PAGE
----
let myLayout = page.getViewById("layout");
    let lblQuote = page.getViewById("lblQuote");

    lblQuote.animate({
        translate: { x: -300, y: 0 },
        duration: 250,
        curve: AnimationCurve.linear
    }).then(() => {

        fetch("http://your-web-server.com/billmurray/api/quote/GetQuote").then(response => { return response.json(); }).then(function (r) {

            myLayout.bindingContext = {
                quote: "\"" + r.Data.QuoteText + "\" - " + r.Data.QuoteSource,
                image: "https://www.fillmurray.com/200/" + getRandomNumber(295, 305)
            };

            lblQuote.animate({
                translate: { x: 0, y: 0 },
                duration: 1000,
                curve: AnimationCurve.spring
            });
        });
    });
}

What all changed?

  • We get a reference to our lblQuote element;
  • We animate the quote out of view (negative x-axis) using a linear animation;
  • Since the animate() method returns an ES6 promise, it’s easy to chain operations together with .then syntax;
  • We fetch the data from our service and again animate the label back into view with a spring animation.

Quick Look at Styling with CSS

Before we see the result of our labors, let’s put the final styling touches on our app with some CSS.

There are a few UI tweaks I’d like to make to this app. Namely:

  • The font size could be smaller;
  • Bill Murray’s image needs a little margin to add white space;
  • The action bar and tab strip could use some color;
  • We should add some icons to our tab labels.

Let’s take a look at how we can do all of this with some simple CSS!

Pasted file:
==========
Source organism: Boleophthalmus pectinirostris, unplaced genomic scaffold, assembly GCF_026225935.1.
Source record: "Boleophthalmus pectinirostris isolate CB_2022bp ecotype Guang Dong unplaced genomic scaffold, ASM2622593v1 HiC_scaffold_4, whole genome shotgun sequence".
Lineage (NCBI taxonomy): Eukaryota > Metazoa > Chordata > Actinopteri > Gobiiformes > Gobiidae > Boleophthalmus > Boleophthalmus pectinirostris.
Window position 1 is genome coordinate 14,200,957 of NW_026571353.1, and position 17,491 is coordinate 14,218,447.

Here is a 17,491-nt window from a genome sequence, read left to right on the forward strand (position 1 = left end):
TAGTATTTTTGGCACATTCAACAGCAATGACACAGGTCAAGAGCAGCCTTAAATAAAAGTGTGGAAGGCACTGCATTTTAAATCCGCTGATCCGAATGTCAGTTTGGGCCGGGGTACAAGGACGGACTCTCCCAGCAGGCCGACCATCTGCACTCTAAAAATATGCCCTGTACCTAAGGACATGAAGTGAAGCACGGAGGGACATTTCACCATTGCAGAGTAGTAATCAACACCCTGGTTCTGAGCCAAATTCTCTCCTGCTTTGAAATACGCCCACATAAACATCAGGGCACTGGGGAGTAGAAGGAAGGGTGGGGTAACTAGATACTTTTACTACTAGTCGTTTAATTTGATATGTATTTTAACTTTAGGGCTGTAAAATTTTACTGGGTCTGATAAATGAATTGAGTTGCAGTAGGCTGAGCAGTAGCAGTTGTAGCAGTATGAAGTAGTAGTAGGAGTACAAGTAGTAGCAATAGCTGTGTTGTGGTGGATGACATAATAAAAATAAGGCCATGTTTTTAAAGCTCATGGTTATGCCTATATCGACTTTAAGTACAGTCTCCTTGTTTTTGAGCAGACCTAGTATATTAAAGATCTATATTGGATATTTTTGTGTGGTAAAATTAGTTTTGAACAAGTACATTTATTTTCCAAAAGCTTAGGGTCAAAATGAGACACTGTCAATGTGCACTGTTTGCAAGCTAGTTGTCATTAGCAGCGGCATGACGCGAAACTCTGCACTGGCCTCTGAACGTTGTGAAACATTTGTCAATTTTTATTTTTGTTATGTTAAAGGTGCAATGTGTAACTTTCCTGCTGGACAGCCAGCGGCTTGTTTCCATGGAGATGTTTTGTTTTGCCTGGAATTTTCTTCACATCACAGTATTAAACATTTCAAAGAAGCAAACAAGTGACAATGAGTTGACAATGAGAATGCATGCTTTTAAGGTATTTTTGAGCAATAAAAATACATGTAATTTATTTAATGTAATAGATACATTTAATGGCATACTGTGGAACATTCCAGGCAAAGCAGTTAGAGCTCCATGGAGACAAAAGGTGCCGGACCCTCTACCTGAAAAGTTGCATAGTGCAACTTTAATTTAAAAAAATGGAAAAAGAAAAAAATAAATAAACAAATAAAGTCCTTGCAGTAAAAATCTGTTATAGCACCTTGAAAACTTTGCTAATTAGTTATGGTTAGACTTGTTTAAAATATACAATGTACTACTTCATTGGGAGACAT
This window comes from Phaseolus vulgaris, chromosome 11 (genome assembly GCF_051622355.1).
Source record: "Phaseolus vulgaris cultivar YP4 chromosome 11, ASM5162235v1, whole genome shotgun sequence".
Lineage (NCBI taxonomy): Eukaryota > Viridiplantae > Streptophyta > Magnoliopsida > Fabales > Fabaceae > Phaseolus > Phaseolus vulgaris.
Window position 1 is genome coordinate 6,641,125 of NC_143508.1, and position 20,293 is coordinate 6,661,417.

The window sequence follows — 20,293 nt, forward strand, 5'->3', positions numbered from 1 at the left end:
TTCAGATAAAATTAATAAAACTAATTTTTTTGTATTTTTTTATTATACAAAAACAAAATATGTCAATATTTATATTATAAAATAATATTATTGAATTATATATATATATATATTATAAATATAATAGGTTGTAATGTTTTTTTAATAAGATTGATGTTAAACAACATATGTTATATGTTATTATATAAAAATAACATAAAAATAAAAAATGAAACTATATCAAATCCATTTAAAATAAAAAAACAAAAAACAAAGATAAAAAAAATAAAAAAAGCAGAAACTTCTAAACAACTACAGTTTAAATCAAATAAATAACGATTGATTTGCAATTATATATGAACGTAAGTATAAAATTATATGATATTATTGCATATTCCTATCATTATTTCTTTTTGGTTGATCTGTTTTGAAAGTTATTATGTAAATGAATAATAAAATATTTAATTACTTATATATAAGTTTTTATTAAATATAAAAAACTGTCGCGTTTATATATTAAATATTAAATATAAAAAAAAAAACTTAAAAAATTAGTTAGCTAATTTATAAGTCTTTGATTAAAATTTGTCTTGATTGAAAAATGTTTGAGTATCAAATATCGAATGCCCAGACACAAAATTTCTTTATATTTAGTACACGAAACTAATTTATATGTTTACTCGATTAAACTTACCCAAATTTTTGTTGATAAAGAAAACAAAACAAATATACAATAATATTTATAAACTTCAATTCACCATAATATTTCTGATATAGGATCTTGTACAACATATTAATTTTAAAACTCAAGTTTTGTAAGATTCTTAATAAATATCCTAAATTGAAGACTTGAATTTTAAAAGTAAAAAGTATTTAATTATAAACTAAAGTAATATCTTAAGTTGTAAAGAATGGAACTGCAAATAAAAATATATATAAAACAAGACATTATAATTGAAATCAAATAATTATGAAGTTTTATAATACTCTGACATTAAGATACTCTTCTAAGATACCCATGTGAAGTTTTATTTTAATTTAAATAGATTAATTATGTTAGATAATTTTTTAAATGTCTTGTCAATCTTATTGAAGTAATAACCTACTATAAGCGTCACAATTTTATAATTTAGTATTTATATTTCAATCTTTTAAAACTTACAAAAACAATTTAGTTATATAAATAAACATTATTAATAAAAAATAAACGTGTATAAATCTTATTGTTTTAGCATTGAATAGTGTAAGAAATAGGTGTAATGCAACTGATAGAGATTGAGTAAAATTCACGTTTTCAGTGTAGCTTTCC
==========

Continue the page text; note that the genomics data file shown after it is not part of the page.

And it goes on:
First up, font size. You’ll see how our <Label> element already has class="title". Yes, this is in fact the same class selector syntax you use on the web! Go ahead and open up the app.css file.

Tip: Remember that styles added to app.css are applied globally. If you want page-specific classes, use the page-name.css file name syntax.

Find the .title selector and decrease the font-size property from 36 to 24. Remember we use device-agnostic units in NativeScript, so don’t add a “px” or “em” to your sizes.

Next, let’s add some margin to our image. You can probably figure this out on your own, but we are simply going to add a class to our existing <Image> element, like so:

<Image src="{{ image }}" class="image" />

…and in our CSS file, add:

.image {
    margin: 20;
}

Now let’s add some color! Following a similar pattern, we are going to add classes to our ActionBar and TabView elements in main-page.xml:

<ActionBar title="Bill Murray Quotes" class="action-bar">

…and…

<TabView class="tab-view">

…and in our CSS file, add:

.action-bar {
    background-color: #e0e0e0;
}

.tab-view {
    tab-background-color: #1084ff;
    tab-text-color: #ffffff;
    selected-tab-text-color: #ffffff;
}

Tip: NativeScript ships with themes that make it easy to style your app. You can also use the NativeScript Theme Builder for a visual way of customizing your themes.

Last, but not least, let’s add a new font to our app to display icons. NativeScript allows you to use TTF fonts in your app, just like you would on the web.

Start by downloading the latest Font Awesome font set. Unzip it and find the fontawesome-webfont.ttf file (in my case found at “font-awesome-4.7.0\fonts”). Create a new directory called fonts inside your app directory in your Visual Studio project. Copy and paste the fontawesome-webfont.ttf file into that directory.

Our .tab-view CSS can now have the FontAwesome font applied to it, like so:

.tab-view {
    ...
    font-family: 'FontAwesome', fontawesome-webfont;
}

Now we can use the Font Awesome icon set! Let’s add icons to our “Quotes” and “Chart” tabs.

Open up main-page.xml and replace the two TabViewItem titles with these:

<TabViewItem title="&#xf10d; Quotes &#xf10e;">

…and…

<TabViewItem title="&#xf200; Chart">

Telerik UI for NativeScript Charts

If you’re looking to add some pizazz to your apps (who isn’t?), you need look no further than Telerik UI for NativeScript. UI for NativeScript provides a set of fully native cross-platform components to extend your app with gorgeous and functional UI.

While we are going to limit our usage of UI for NativeScript to the Chart component, we’ve written extensively in the past about many of the other components, such as:

UI for NativeScript comes in two flavors: a series of free controls (ListView and SideDrawer) and a series of paid controls (all the rest). The Chart component is one of the paid controls, so we are continue this tutorial by using a free trial of UI for NativeScript Pro!